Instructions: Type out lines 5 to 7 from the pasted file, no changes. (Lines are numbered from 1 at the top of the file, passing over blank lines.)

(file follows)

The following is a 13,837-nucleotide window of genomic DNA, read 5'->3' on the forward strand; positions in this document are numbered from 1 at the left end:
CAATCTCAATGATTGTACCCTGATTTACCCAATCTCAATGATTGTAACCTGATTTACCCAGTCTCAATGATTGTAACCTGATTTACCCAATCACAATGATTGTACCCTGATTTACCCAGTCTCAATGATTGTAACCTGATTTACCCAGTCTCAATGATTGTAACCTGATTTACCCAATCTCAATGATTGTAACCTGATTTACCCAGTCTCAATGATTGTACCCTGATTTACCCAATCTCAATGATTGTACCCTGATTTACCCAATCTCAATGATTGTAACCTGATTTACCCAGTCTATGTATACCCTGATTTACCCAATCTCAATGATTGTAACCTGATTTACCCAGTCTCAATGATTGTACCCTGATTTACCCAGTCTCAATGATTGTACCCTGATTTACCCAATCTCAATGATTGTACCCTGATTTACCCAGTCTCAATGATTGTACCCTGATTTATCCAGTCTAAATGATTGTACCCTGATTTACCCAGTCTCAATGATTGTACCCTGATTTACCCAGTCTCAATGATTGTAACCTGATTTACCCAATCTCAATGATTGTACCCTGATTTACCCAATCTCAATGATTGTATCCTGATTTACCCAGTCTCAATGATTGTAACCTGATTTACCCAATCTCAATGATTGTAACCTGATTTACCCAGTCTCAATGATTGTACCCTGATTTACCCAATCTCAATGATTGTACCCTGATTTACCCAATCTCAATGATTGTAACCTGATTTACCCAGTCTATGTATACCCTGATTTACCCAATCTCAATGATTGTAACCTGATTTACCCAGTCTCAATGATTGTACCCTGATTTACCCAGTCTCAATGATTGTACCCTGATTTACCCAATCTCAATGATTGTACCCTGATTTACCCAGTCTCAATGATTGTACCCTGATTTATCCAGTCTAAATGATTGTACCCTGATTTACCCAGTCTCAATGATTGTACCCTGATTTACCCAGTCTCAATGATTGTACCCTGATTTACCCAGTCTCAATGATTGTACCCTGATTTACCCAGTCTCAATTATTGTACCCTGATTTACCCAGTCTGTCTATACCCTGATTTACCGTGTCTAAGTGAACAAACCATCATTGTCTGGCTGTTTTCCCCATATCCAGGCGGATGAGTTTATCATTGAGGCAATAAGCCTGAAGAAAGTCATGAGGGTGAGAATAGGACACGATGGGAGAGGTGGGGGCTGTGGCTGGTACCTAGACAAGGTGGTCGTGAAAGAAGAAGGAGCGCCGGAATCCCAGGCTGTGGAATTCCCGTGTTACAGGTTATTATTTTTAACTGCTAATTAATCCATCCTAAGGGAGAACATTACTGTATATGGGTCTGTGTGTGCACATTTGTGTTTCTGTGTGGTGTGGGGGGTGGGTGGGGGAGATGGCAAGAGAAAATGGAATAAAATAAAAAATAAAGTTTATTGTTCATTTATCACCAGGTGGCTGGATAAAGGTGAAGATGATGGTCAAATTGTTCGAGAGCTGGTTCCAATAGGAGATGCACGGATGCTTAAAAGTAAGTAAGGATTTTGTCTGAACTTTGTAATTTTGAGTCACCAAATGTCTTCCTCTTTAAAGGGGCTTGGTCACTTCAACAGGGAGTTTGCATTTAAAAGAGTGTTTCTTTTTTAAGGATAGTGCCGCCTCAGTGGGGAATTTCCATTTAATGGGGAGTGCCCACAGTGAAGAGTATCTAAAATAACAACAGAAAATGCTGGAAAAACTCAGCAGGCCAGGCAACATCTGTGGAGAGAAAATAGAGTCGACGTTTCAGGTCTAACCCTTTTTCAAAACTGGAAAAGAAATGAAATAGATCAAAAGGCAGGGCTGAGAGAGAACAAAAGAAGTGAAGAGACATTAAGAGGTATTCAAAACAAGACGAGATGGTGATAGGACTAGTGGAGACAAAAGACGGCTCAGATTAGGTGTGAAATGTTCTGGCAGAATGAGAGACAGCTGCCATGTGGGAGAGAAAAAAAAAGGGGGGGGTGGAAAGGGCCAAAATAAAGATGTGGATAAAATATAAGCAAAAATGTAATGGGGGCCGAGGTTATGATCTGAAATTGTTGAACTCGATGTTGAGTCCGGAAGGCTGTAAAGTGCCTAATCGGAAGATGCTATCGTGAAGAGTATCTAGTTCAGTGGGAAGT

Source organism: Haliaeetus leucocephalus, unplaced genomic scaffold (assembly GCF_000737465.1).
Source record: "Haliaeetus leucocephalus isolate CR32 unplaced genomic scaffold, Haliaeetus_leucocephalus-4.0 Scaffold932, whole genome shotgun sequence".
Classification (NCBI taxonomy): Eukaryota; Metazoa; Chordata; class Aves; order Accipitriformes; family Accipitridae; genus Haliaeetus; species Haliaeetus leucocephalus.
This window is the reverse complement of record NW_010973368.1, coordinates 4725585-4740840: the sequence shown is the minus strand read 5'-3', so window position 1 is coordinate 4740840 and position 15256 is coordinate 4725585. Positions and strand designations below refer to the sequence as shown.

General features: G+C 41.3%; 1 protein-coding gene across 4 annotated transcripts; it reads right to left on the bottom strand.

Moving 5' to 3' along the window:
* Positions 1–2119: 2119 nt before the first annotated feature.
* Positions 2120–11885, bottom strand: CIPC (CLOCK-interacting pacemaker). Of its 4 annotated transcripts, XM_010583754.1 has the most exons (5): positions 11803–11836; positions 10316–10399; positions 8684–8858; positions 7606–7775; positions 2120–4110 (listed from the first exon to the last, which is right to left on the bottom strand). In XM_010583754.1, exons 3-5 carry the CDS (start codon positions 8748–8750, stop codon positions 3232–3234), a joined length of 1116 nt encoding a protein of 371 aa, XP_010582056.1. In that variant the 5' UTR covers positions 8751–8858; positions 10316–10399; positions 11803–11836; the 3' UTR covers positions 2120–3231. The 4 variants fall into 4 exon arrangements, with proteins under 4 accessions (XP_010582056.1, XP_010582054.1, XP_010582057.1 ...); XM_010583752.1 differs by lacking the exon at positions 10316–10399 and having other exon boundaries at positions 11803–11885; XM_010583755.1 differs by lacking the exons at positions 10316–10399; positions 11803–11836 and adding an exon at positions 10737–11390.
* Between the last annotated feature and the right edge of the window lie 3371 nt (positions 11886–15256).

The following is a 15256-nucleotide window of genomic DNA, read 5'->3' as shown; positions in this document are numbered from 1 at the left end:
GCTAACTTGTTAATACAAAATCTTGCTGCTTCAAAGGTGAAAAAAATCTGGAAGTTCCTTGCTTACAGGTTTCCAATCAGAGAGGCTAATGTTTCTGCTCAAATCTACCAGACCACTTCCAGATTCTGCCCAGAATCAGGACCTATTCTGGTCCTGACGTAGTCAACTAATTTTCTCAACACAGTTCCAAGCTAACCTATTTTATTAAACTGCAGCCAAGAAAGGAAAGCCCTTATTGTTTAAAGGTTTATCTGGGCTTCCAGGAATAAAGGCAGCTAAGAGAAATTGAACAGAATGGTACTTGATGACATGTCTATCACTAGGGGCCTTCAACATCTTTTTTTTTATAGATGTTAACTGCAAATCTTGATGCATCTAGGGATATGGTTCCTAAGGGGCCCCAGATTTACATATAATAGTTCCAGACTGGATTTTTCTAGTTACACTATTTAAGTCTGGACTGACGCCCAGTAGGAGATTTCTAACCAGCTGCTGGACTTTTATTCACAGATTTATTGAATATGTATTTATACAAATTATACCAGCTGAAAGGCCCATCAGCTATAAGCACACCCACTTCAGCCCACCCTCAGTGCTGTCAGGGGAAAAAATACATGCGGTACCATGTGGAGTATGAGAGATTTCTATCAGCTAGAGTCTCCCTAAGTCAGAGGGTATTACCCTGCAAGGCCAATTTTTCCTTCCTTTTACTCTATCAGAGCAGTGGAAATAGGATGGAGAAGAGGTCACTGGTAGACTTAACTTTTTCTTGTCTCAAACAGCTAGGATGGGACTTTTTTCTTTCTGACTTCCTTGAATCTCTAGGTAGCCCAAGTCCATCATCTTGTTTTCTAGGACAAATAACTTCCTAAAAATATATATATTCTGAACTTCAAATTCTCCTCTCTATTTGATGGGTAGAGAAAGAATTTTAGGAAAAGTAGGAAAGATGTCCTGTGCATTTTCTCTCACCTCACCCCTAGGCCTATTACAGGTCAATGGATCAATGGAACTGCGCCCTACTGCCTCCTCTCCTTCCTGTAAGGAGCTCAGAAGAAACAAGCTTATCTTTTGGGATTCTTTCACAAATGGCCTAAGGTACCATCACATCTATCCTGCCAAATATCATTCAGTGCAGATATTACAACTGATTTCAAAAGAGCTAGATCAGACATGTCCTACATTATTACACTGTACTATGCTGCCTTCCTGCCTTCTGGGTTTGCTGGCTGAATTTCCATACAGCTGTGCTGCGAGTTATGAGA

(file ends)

Classification (NCBI taxonomy): Eukaryota; Metazoa; Chordata; class Aves; order Accipitriformes; family Accipitridae; genus Haliaeetus; species Haliaeetus leucocephalus.
This window is the reverse complement of record NW_010973368.1, coordinates 4725585-4740840: the sequence shown is the minus strand read 5'-3', so window position 1 is coordinate 4740840 and position 15256 is coordinate 4725585. Positions and strand designations below refer to the sequence as shown.

General features: G+C 41.3%; 1 protein-coding gene across 4 annotated transcripts; it reads right to left on the bottom strand.